Crossing the Boundary: When Mental Health Professionals are Stalked

Mental health professionals (MHP)—psychologists, social workers (LSW/LCSW), LPCs (Licensed Professional Counselors), and others—are trained and prepared to help treat and manage a myriad of mental health difficulties. Working closely with clients, MHPs also must manage the counselor-client relationship. Sometimes, however, something can go horribly wrong in this relationship—for instance, cases of serial stalking by clients.

In an article published last year the Journal of Threat Assessment and Management researchers present a case study of a female client who, over the course of decades, stalked four of her female therapists, whom she had sought out for therapy. On the one hand, this article is a case study which while providing much depth to the subject, may be difficult to generalize the results. Yet the authors note: “[I]t seems likely that the findings are applicable beyond the current case and may suggest some areas of need and preventative efforts that could assist mental health professionals generally.”

To be clear, stalking remains a specific criminal activity defined in various criminal codes throughout the United States and elsewhere around the globe. The Canadian Criminal Code, for instance, defines stalking as: “unwanted and repeated communication, contact, or other conduct that deliberately or recklessly causes people to experience reasonable fear or concern for their safety and the safety of others known to them.”

So, one may ask: How widespread is serial stalking toward mental health professionals?

According to the article mentioned above, the following breakdown by profession have reported serial stalking:

  • 33% of counselors
  • 11% of psychiatrists
  • 19.5% of psychologists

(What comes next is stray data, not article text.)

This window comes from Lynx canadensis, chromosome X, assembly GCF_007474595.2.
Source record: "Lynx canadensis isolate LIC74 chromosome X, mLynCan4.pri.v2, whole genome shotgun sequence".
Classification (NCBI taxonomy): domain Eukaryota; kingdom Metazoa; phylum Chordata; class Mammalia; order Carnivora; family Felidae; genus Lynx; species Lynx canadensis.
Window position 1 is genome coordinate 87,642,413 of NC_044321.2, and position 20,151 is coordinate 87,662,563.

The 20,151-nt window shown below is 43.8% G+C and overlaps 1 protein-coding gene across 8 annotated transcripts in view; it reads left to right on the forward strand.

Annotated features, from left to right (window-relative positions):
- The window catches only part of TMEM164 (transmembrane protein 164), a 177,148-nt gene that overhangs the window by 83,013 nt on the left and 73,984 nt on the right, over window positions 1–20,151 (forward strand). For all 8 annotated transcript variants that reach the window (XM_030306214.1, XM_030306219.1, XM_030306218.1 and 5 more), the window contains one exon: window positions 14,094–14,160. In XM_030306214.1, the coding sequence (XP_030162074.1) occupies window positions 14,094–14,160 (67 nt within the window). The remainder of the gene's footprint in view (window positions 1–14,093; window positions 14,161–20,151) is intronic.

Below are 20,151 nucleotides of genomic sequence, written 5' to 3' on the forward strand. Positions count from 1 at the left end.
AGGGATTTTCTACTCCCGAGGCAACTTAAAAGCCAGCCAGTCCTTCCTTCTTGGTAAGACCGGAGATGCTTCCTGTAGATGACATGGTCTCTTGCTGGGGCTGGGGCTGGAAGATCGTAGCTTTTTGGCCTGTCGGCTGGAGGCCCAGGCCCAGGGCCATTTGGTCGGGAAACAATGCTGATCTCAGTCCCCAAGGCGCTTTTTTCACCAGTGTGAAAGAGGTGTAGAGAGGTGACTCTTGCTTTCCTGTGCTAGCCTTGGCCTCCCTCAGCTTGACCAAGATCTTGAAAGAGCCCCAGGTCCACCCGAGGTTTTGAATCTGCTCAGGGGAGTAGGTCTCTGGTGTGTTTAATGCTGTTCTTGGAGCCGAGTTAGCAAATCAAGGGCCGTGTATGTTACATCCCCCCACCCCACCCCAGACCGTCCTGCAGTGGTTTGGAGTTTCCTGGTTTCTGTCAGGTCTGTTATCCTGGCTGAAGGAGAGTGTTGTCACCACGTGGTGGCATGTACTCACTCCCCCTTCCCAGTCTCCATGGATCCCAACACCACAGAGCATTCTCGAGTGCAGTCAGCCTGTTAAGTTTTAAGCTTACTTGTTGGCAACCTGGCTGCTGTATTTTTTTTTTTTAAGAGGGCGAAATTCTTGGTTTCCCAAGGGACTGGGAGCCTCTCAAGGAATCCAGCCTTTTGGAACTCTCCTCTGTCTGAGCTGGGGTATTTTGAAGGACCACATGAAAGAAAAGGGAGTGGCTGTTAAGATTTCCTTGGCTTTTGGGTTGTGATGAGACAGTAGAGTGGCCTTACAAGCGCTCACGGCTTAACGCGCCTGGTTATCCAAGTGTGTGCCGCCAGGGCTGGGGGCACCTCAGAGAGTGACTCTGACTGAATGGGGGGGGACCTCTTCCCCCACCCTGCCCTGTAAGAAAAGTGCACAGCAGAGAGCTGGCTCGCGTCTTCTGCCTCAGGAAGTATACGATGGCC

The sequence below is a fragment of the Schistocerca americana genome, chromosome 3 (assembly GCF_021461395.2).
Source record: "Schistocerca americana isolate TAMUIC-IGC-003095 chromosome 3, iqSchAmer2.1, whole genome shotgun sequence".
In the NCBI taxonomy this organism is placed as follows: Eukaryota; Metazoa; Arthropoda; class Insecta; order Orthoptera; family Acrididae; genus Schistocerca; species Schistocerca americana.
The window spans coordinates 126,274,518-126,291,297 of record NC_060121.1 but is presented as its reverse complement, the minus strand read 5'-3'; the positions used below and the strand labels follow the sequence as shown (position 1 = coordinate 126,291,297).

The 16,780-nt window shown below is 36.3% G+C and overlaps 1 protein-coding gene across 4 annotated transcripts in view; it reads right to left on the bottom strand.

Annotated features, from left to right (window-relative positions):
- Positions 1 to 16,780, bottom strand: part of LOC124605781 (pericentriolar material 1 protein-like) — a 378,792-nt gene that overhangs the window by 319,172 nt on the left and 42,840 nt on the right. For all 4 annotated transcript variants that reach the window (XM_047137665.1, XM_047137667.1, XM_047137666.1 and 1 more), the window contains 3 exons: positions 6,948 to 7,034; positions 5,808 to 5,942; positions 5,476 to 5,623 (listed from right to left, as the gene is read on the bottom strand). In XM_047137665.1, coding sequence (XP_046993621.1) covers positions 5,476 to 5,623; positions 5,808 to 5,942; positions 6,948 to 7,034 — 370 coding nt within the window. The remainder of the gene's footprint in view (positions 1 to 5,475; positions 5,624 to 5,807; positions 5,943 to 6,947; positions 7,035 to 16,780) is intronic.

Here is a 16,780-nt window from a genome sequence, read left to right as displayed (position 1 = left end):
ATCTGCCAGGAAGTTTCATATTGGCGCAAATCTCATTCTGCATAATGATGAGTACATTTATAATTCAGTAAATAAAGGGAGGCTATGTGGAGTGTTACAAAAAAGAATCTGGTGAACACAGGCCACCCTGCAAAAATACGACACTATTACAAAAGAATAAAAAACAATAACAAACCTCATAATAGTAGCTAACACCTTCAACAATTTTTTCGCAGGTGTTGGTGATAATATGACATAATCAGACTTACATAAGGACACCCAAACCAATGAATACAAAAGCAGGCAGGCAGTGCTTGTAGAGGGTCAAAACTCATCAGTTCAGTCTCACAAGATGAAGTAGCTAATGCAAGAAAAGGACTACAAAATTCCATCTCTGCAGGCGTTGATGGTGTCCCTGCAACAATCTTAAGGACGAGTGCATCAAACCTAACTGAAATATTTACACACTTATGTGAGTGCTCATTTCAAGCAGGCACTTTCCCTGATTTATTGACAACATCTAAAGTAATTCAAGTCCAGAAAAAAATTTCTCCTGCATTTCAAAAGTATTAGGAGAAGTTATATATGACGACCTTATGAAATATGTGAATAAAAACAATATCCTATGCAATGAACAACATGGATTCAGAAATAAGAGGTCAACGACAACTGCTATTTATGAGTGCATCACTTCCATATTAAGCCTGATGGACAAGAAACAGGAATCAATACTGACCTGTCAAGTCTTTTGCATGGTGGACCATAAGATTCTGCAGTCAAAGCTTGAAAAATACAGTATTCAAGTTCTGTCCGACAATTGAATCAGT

Other research reveals that “32% to 64% of counselors have been the victims of some form of harassing behavior from a client.” As the authors note, research into this subject has been growing in recent years: “Violence risk assessment in cases of stalking is important and can be of great benefit because stalking is repeated and targeted, meaning that we know the behavior will likely continue and we know who the victim will be.”

It is also important to point out—as the researchers do—that, “although criminalized relatively recently and only in some countries, stalking is a global issue that has severe physical, psychological, and economic consequences.” Researchers estimate that the prevalence of stalking of women ranges from 4% to 7% and is roughly 2% for men.

One of the tools that MHPs can use if they encounter as case of serial stalking by a client is The Stalking Assessment and Management Guide (SAM). The SAM identifies specific interventions and practices used to assess and manage cases of stalking.

To conclude, stalking remains a global problem that can have dire consequences for victims. What is more, some professions may be more prone to stalking. Those working in mental health professions such as psychology, counseling, and social work may be professions where the stalking of a counselor by his or her client may occur. Finally, professionals need to become more aware of this problem and how to combat it using available resources (the APA, for example, has some helpful information here).


Storey, J. E., Hart, S. D., and Lim, Y. L. (2017). Serial Stalking of Mental health Professionals: Case Prevention, Analysis, and Formulation Using the Guidelines for Stalking, Assessment, and Management (SAM). Journal of Threat Assessment and Management, 4(3), 122 – 143.

Brooke Lamberti

Brooke Lamberti is a content writer based out of Scranton, Pennsylvania. She received a Bachelor of Science in Psychology from Marywood University, and has prior career experience working in social work and domestic violence advocacy. She has a passion for writing and helping others.

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